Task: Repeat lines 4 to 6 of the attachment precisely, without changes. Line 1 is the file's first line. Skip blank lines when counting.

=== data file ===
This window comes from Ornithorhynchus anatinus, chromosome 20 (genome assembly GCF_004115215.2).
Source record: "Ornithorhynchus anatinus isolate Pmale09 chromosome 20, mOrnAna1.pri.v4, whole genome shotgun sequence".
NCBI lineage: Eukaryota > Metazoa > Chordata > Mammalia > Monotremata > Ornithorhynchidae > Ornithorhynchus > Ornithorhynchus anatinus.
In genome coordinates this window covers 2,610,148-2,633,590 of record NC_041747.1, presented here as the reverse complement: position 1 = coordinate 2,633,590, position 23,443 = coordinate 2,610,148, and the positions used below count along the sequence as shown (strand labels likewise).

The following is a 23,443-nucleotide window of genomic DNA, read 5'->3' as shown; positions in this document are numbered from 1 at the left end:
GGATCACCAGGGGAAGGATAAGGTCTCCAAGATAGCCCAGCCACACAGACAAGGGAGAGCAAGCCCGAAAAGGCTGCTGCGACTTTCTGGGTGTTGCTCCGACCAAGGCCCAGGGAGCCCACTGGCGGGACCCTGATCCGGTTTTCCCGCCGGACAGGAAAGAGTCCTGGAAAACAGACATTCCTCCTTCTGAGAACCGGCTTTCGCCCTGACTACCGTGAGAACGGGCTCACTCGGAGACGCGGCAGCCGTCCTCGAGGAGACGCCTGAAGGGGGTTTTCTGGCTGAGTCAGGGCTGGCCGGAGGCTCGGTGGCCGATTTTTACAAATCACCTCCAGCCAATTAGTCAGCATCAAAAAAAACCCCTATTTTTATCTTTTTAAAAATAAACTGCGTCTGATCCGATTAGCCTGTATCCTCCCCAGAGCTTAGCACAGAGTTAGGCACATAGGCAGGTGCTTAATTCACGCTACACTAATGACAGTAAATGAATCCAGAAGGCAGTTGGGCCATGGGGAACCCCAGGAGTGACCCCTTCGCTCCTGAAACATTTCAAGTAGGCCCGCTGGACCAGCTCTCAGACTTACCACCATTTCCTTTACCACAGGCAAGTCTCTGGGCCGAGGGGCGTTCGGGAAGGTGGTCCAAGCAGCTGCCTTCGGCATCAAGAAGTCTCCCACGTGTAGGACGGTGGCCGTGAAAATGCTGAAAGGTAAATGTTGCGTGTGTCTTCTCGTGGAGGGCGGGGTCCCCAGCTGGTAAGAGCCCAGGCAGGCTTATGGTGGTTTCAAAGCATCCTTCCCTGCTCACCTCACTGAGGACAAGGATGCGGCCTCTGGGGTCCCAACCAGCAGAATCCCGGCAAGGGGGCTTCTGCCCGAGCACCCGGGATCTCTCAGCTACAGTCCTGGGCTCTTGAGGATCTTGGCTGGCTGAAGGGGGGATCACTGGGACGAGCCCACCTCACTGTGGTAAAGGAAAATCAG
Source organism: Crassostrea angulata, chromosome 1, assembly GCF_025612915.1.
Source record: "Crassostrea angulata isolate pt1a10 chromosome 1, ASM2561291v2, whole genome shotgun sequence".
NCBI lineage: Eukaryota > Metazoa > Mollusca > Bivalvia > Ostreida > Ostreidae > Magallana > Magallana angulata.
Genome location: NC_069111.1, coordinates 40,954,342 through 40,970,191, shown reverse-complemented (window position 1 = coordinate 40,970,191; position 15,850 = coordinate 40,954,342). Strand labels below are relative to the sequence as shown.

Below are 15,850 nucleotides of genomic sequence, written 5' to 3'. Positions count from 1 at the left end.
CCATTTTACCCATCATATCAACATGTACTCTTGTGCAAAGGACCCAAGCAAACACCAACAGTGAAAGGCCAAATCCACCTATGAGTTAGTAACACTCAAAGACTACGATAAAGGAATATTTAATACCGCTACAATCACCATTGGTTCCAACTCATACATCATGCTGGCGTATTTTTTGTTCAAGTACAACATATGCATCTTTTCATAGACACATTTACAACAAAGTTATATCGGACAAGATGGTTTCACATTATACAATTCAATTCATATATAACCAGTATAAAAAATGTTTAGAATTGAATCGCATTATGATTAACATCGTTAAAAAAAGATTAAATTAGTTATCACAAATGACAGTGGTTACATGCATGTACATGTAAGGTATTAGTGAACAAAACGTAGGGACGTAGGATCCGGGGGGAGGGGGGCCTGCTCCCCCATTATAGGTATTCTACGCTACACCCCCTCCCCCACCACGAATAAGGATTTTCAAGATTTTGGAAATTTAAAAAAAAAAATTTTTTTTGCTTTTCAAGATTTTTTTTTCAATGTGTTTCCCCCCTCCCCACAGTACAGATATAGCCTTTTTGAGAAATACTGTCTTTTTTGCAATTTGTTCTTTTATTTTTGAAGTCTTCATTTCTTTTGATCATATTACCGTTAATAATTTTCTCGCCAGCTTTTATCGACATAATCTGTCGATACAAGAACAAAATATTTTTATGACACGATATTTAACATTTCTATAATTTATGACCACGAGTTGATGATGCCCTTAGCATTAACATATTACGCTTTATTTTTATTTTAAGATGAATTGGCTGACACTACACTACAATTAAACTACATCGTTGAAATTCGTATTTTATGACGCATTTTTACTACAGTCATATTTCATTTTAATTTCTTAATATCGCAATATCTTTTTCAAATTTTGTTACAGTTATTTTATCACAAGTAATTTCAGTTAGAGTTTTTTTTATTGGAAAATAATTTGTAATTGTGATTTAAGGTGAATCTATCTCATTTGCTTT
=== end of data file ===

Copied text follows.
In genome coordinates this window covers 2,610,148-2,633,590 of record NC_041747.1, presented here as the reverse complement: position 1 = coordinate 2,633,590, position 23,443 = coordinate 2,610,148, and the positions used below count along the sequence as shown (strand labels likewise).

The following is a 23,443-nucleotide window of genomic DNA, read 5'->3' as shown; positions in this document are numbered from 1 at the left end:
GGATCACCAGGGGAAGGATAAGGTCTCCAAGATAGCCCAGCCACACAGACAAGGGAGAGCAAGCCCGAAAAGGCTGCTGCGACTTTCTGGGTGTTGCTCCGACCAAGGCCCAGGGAGCCCACTGGCGGGACCCTGATCCGGTTTTCCCGCCGGACAGGAAAGAGTCCTGGAAAACAGACATTCCTCCTTCTGAGAACCGGCTTTCGCCCTGACTACCGTGAGAACGGGCTCACTCGGAGACGCGGCAGCCGTCCTCGAGGAGACGCCTGAAGGGGGTTTTCTGGCTGAGTCAGGGCTGGCCGGAGGCTCGGTGGCCGATTTTTACAAATCACCTCCAGCCAATTAGTCAGCATCAAAAAAAACCCCTATTTTTATCTTTTTAAAAATAAACTGCGTCTGATCCGATTAGCCTGTATCCTCCCCAGAGCTTAGCACAGAGTTAGGCACATAGGCAGGTGCTTAATTCACGCTACACTAATGACAGTAAATGAATCCAGAAGGCAGTTGGGCCATGGGGAACCCCAGGAGTGACCCCTTCGCTCCTGAAACATTTCAAGTAGGCCCGCTGGACCAGCTCTCAGACTTACCACCATTTCCTTTACCACAGGCAAGTCTCTGGGCCGAGGGGCGTTCGGGAAGGTGGTCCAAGCAGCTGCCTTCGGCATCAAGAAGTCTCCCACGTGTAGGACGGTGGCCGTGAAAATGCTGAAAGGTAAATGTTGCGTGTGTCTTCTCGTGGAGGGCGGGGTCCCCAGCTGGTAAGAGCCCAGGCAGGCTTATGGTGGTTTCAAAGCATCCTTCCCTGCTCACCTCACTGAGGACAAGGATGCGGCCTCTGGGGTCCCAACCAGCAGAATCCCGGCAAGGGGGCTTCTGCCCGAGCACCCGGGATCTCTCAGCTACAGTCCTGGGCTCTTGAGGATCTTGGCTGGCTGAAGGGGGGATCACTGGGACGAGCCCACCTCACTGTGGTAAAGGAAAATCAG